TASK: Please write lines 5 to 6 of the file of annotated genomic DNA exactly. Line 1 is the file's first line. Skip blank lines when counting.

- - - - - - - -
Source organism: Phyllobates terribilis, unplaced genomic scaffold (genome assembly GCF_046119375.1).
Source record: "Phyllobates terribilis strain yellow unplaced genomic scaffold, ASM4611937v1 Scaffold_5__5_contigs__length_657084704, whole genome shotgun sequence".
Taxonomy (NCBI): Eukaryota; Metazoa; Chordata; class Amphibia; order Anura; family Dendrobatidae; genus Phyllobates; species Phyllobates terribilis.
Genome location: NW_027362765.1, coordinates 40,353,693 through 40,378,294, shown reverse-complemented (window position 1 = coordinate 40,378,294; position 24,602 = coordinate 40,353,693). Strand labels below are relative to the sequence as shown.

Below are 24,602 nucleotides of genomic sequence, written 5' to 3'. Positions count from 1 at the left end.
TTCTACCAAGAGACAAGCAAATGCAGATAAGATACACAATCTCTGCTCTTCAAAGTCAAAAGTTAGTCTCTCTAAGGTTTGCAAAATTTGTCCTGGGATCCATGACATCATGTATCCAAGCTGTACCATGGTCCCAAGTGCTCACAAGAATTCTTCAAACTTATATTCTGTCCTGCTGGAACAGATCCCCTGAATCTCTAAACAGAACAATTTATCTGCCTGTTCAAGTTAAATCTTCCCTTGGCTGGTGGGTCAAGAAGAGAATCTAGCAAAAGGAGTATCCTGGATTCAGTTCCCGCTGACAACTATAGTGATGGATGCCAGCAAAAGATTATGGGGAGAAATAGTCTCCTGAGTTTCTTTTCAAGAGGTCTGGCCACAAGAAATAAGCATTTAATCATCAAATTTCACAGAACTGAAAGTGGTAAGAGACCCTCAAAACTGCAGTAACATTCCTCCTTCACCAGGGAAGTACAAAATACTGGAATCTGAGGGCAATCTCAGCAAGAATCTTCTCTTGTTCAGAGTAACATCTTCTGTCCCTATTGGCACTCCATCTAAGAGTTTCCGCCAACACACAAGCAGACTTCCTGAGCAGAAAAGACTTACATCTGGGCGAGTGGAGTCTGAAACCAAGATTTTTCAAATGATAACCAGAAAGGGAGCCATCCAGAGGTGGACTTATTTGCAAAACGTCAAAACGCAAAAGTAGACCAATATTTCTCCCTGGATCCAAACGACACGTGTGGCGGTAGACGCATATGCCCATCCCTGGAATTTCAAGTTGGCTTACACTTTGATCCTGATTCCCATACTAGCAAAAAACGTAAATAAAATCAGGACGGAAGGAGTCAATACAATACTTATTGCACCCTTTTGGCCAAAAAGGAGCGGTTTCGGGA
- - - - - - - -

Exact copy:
Below are 24,602 nucleotides of genomic sequence, written 5' to 3'. Positions count from 1 at the left end.
TTCTACCAAGAGACAAGCAAATGCAGATAAGATACACAATCTCTGCTCTTCAAAGTCAAAAGTTAGTCTCTCTAAGGTTTGCAAAATTTGTCCTGGGATCCATGACATCATGTATCCAAGCTGTACCATGGTCCCAAGTGCTCACAAGAATTCTTCAAACTTATATTCTGTCCTGCTGGAACAGATCCCCTGAATCTCTAAACAGAACAATTTATCTGCCTGTTCAAGTTAAATCTTCCCTTGGCTGGTGGGTCAAGAAGAGAATCTAGCAAAAGGAGTATCCTGGATTCAGTTCCCGCTGACAACTATAGTGATGGATGCCAGCAAAAGATTATGGGGAGAAATAGTCTCCTGAGTTTCTTTTCAAGAGGTCTGGCCACAAGAAATAAGCATTTAATCATCAAATTTCACAGAACTGAAAGTGGTAAGAGACCCTCAAAACTGCAGTAACATTCCTCCTTCACCAGGGAAGTACAAAATACTGGAATCTGAGGGCAATCTCAGCAAGAATCTTCTCTTGTTCAGAGTAACATCTTCTGTCCCTATTGGCACTCCATCTAAGAGTTTCCGCCAACACACAAGCAGACTTCCTGAGCAGAAAAGACTTACATCTGGGCGAGTGGAGTCTGAAACCAAGATTTTTCAAATGATAACCAGAAAGGGAGCCATCCAGAGGTGGACTTATTTGCAAAACGTCAAAACGCAAAAGTAGACCAATATTTCTCCCTGGATCCAAACGACACGTGTGGCGGTAGACGCATATGCCCATCCCTGGAATTTCAAGTTGGCTTACACTTTGATCCTGATTCCCATACTAGCAAAAAACGTAAATAAAATCAGGACGGAAGGAGTCAATACAATACTTATTGCACCCTTTTGGCCAAAAAGGAGCGGTTTCGGGA